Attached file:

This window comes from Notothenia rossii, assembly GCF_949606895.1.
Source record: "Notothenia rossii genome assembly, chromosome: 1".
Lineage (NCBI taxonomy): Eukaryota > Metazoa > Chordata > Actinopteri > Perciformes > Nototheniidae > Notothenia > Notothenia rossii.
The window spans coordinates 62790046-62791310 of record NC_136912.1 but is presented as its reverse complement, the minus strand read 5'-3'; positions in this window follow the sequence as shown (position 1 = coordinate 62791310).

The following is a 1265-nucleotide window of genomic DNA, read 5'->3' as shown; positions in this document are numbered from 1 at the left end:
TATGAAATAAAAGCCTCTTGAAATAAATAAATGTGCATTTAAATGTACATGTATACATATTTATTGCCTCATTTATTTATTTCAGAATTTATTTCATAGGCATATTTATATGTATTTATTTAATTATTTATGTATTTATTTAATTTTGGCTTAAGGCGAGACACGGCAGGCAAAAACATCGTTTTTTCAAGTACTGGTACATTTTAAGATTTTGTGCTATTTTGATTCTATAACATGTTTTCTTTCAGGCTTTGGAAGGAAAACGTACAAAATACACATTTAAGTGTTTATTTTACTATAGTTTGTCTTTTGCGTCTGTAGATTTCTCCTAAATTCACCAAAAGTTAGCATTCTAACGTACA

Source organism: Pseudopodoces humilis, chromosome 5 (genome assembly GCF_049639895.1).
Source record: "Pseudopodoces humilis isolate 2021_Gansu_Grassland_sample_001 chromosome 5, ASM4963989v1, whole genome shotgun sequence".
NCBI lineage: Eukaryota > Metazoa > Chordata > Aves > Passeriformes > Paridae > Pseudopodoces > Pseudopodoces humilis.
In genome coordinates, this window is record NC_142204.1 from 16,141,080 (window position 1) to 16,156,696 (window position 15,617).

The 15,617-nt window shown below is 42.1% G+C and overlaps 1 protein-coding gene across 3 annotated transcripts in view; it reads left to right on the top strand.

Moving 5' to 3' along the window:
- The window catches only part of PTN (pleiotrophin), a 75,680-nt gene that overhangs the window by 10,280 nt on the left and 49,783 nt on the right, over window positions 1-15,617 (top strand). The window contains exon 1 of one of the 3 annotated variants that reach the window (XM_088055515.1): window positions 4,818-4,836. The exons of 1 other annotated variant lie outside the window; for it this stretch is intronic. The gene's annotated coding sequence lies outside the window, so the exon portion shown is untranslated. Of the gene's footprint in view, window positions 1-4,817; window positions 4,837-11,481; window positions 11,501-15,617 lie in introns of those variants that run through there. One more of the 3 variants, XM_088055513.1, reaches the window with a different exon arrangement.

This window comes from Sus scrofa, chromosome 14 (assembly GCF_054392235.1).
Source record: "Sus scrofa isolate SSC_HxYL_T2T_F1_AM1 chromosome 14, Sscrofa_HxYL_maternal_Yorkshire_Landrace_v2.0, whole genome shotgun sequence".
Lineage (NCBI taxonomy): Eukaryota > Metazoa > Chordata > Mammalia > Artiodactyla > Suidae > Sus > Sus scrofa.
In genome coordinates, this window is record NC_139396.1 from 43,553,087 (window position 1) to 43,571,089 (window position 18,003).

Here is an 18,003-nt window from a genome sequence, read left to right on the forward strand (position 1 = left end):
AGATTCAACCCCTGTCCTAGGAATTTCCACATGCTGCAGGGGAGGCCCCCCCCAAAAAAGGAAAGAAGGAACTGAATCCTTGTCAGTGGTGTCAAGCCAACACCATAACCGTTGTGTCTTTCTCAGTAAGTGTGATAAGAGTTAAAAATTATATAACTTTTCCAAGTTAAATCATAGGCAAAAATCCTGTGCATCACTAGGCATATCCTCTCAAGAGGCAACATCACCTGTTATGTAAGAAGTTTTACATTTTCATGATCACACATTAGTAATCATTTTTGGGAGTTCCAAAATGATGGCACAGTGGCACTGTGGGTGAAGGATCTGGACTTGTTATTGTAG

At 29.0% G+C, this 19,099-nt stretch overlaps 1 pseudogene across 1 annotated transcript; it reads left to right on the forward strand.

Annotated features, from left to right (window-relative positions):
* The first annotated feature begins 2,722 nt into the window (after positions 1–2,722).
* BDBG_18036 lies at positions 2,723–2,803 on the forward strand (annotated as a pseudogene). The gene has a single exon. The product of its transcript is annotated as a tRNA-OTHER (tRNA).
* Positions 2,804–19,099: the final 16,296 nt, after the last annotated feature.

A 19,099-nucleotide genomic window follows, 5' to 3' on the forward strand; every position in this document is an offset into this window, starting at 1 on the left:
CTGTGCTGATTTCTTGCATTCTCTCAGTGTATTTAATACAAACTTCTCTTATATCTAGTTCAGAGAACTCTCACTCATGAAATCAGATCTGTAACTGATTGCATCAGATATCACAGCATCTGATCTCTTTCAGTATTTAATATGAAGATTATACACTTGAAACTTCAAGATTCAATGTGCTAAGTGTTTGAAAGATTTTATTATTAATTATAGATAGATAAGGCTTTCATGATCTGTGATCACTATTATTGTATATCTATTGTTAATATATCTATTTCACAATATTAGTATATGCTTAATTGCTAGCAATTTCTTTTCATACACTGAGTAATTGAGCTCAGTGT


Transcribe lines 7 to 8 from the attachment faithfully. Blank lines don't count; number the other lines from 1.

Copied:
Source organism: Pseudopodoces humilis, chromosome 5 (genome assembly GCF_049639895.1).
Source record: "Pseudopodoces humilis isolate 2021_Gansu_Grassland_sample_001 chromosome 5, ASM4963989v1, whole genome shotgun sequence".